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Putting the recent market volatility into a longer term context

In the first three weeks of January 2018 alone the S&P 500 crossed ten new record closing highs in 13 days of trading.  Then, in February, the index lost all its gains from 2018 in a few days.  Over the next 7 months it built up gains again, and then lost all them over the course of three weeks in October. What’s going on?
Let’s remind ourselves how markets work.
Prices went down because some investors decided to sell.  But for every seller there is a willing buyer.  The aim of the buyer wasn’t to lose money.  The buyer bought because they felt that the discounted prices offered them enough return to justify the risk.
Markets bring optimists and pessimists together by finding a price at which they are both willing to trade.
This is our shorthand way of saying at least half the market participants transacting in the last few days thought it was a good time to buy.  Not everyone believes the sky is falling, even if the sensational headlines promote such a view.
But what about our investors?
For our clients with a 50/50 portfolio, we recommend a seven-year time horizon at a minimum, and most have a 20 or 30 year time horizon.  In other words, any of our investors that are planning to spend money out of their portfolio this year or next year probably have that money sitting in bonds and cash, not in shares.
So, the portion of the portfolio suffering the most from this recent volatility is the portion that an investor has almost no chance of spending or using any time soon.  That’s important, because it means that, whilst it’s not particularly comfortable to see volatility like this, it has little practical implication on their portfolio or current lifestyle.  For most of our clients, we hope they’d look on this current situation with a level of disinterest.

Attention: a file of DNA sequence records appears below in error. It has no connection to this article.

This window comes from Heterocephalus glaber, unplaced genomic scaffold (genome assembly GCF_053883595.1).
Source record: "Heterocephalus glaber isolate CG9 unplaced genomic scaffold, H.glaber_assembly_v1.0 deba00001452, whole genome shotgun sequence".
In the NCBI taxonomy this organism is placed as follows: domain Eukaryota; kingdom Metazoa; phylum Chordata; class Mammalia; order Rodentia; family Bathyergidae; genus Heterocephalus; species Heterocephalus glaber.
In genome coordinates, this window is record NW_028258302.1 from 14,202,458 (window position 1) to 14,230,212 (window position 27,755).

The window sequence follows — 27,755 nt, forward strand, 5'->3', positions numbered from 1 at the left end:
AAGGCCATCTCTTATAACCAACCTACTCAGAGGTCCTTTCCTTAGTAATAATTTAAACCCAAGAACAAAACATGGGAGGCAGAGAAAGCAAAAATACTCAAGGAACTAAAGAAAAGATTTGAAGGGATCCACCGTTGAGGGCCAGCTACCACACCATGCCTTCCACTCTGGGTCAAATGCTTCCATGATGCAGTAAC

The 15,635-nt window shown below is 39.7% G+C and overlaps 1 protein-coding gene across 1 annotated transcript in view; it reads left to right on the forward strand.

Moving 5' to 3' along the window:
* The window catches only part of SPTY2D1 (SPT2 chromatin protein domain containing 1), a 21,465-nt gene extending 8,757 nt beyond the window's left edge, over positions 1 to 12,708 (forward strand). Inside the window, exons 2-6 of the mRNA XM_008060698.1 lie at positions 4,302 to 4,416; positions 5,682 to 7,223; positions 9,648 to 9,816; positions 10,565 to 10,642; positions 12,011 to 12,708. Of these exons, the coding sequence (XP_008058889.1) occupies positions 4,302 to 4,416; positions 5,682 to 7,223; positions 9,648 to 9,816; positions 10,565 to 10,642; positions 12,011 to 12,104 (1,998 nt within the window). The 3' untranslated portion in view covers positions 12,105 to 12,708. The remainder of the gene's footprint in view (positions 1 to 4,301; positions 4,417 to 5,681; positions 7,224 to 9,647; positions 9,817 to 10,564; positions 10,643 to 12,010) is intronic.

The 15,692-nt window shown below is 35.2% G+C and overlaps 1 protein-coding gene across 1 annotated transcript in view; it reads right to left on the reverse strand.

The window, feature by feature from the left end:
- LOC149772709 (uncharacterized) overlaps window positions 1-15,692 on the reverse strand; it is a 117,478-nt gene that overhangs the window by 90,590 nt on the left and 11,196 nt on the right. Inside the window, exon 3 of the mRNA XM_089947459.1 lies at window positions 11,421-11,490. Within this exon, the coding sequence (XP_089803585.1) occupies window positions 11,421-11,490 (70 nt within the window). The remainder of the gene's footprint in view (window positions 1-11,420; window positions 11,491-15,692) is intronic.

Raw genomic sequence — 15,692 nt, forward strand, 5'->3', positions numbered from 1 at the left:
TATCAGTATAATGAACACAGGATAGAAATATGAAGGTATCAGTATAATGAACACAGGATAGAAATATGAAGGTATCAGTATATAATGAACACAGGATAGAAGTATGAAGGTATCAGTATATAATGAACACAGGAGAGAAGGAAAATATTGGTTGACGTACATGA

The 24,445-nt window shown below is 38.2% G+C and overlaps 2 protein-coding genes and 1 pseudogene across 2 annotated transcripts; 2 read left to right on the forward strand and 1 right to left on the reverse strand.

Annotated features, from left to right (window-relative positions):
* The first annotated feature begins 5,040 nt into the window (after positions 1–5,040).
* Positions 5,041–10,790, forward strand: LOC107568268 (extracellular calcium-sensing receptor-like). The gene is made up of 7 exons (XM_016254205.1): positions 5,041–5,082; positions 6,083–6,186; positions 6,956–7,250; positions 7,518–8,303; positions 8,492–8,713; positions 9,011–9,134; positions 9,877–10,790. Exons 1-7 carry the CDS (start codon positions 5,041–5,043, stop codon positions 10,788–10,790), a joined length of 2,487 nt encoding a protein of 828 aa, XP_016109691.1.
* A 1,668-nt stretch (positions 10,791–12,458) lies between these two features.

For clients that are regularly purchasing assets in their portfolios or via KiwiSaver, this is fact a positive development, because they’ll be able to buy more shares with their same regular savings contribution and that will help grow their long-term wealth.
And let’s remember, when we as investors agreed to purchase shares, we accepted this would generally lead to more volatile returns.  However, it’s volatility such as this that gives shares their wonderful return characteristics.  Without temporary dips such as this most recent one, shares would have the returns of cash – which would not help us reach our financial goals.
Shares are volatile.  The chart below shows the quarterly return of a portfolio 98% invested in shares.  It goes up and down a lot; there’s no way around it.
The chart below, however, shows the growth of wealth this same portfolio has produced since 1991.  While the volatility was uncomfortable, it produced large growth despite the Asian financial crisis, the tech wreck, the Global Financial Crisis and anything else you want to throw into the last 20 years or so.

The critical point to remember in all this is the outcome that long term investors get to experience.  It’s that share markets, on average, go up more than they go down, and that consistent exposure to these markets is a key driver of long-term wealth creation.
We know the markets can be volatile in the short term, but this is already factored in to our long-term strategies.  The worst decision investors can make is to react to short term volatility in a way that jeopardises the achievement of their long-term plans.
If you are still concerned, we want to talk.  Give your adviser a call and we’ll be happy to talk through the recent changes to your portfolio in the context of both your short and longer term goals.

Our thanks to Ben Brinkerhoff from our associate company, Consilium, for this great article.

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